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Author Topic: Updates to the site  (Read 7768 times)
Troy Smith
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« Reply #15 on: October 20, 2013, 08:32:49 AM »

Hi,
I've restarted to work on the part of the site about colors and painting standards of the Soviet air force. http://mig3.sovietwarplanes.com/colors/colors.html
I've somewhat reordered the previous pages on painting standards, removing some excessive photographic records and insering internal links to recently made pages on single types.
The page on winter camouflages is new http://mig3.sovietwarplanes.com/colors/winter/winter.html.

Please, let me know any suggestion and impression.

Regards
Massimo

Hi Massimo

great to see the updates.
one possible addition to the winter schemes,  though it is mentioned here regarding this Yak


Quote
A Yak-1 with skis wreck in spring 1942. The plane seems to wear an uniform white livery made with glossy nitro paint on the whole external surfaces, including the lower ones.

According to some opinions, this plane could be painted silver, but it doesn't seem to reflect the dark shades of the ground.

 did ask this here
http://sovietwarplanes.com/board/index.php?topic=890.0

regarding this plane





also discussed here
http://mig3.sovietwarplanes.com/lagg3/silver/silver.html



It's a difficult one.

I can say this, i used aluminium based paint on my wooden balcony [sa the treads are metal grid] and it has some interesting characteristics, I've mentioned this before.

basically, due to the nature of the paint pigment, which is fine aluminium powder, it relects light in very different way, to be non scientific, it's gives a very soft, slightly diffuse 'glow' especially in diffuse light [eg when cloudy or reflected off snow] from all the particles diffracting the light.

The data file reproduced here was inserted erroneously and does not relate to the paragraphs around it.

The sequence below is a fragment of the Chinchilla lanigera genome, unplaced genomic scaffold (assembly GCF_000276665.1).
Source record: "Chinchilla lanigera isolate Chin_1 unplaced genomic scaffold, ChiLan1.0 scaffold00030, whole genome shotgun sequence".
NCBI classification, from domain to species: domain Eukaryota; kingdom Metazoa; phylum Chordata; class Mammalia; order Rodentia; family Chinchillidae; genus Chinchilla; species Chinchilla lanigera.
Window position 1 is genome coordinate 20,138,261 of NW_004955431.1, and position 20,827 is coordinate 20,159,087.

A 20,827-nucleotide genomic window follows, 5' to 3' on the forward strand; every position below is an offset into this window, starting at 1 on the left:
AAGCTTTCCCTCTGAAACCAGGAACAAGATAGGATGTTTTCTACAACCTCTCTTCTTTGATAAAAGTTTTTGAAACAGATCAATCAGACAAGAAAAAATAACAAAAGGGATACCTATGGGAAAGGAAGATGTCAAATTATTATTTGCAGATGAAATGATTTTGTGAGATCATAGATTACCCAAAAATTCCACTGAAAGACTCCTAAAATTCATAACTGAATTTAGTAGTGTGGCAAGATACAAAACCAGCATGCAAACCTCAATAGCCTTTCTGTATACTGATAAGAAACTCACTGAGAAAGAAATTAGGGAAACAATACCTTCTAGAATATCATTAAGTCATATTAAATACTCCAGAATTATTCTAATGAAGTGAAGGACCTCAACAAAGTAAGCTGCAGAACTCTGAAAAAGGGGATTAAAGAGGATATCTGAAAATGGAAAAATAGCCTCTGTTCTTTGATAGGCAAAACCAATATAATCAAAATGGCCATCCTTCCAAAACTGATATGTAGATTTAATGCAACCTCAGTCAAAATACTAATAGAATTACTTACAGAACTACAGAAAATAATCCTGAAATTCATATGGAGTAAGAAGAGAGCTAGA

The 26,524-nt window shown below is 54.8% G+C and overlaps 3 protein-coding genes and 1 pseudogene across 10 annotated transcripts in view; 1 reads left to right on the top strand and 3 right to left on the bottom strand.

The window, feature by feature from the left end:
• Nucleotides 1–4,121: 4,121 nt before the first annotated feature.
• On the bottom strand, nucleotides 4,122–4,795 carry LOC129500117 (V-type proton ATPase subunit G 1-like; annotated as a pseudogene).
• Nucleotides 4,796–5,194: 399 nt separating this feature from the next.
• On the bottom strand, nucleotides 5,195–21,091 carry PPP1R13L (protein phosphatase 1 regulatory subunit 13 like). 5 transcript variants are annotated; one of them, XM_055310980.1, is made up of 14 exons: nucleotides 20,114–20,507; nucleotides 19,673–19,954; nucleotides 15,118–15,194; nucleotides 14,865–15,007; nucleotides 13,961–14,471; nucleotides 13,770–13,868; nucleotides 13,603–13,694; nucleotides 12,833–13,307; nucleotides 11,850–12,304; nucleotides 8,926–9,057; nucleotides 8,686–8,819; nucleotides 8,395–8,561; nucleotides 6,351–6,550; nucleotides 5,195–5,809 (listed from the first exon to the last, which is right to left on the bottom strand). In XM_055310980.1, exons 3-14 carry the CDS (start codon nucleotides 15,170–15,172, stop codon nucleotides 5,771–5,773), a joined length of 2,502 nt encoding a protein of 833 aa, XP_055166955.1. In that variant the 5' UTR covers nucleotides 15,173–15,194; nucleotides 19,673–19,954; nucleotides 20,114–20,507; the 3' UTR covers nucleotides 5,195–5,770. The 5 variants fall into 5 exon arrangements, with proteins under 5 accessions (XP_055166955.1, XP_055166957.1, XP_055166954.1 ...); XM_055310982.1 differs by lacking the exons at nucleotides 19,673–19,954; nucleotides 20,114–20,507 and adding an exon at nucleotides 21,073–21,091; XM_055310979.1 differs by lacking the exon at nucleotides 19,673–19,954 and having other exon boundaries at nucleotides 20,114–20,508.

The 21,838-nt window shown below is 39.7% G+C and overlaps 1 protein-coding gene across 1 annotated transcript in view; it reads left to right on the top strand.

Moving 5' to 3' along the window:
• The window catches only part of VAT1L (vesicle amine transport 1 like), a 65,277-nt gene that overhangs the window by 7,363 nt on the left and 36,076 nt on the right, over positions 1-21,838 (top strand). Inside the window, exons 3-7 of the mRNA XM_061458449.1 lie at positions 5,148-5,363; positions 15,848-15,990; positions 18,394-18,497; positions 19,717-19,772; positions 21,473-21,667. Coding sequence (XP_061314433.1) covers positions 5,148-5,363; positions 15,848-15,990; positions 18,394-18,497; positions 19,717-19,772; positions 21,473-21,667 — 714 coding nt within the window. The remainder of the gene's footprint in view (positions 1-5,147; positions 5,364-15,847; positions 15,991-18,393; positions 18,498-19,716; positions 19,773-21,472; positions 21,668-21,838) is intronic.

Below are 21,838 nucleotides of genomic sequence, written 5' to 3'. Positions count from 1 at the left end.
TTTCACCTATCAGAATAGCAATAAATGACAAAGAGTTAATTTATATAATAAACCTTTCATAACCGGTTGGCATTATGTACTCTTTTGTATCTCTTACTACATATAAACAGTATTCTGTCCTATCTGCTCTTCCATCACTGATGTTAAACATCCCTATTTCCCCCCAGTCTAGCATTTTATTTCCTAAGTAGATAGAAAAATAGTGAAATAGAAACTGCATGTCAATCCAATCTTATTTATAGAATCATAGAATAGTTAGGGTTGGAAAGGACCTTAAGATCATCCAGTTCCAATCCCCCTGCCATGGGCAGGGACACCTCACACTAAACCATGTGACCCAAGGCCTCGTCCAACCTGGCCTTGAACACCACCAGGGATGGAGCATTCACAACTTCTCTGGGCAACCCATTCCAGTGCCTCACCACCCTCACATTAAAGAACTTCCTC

I mention the balcony as this is not necessary obvious if you are not aware of it, but having used this type of paint on a large area it has a very different final finish.

it's sort of visible on the finnish P-39, though this paint has not been well stirred by the looks of it! 



Finally, if this is nitro white,
Quote
Besides MK-7 and similar washable paints, it looks that nitro white paint was occasionally utilized.

The finish of the first plane is clearly not MK-7 or similar distempers: it is uniform and glossy.

The second plane has clearly a nose painted with silver.
note it is in bright sunlight, but does not have any of the 'diffracted light' I mention.



and finally, there is this line up of P-39s, would white paint relect like this?


I'll certainly test this out when i eventually get to build some models.....


one last question, regarding post war colours.

Is there any idea what paints might have been used for the camouflaged Mig-15's used in Korea?


cheers
T




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Massimo Tessitori
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« Reply #16 on: October 20, 2013, 01:21:41 PM »

Hi Troy,
thank you for commenting this page.
Well, the thing of silver paint utilized to camouflage planes on the snow is interesting and difficult to decide.
The Yak-7 has a look that is fully compatible with silver paint, but the light is very particular: the beams of the sun are nearly horizontal, then there is a blue light from the sky and a white light from the snow in all directions. This could justify the fact that the upper part appears dark, and the shadow of the man on the fuselage side appears glowing. I see a dark line on the lower part of rear fuselage that looks the contour of the blue undersurface. Or could be the reflection of the shadow on the ground; if so, it can be an argument for the silver finish.
The P-39 is another difficult case; the first look is silver, but note that there is a wavy darker part on the rear fuselage that seems a division line between light uppersurfaces and darker undersurfaces; if it was silver, it was not painted under the plane.
I remember to have seen a movie of a winter painted Pe-2 in takeoff some time ago; when the plane turned, it made clearly a silvery reflection. That plane was a good candidate for being painted silver. Unfortunately I wasn't able to read the codes on the tail, else it would have been excellent for a profile.
I'll see if I can find it again.
Regards
Massimo
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66misos
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Posts: 1047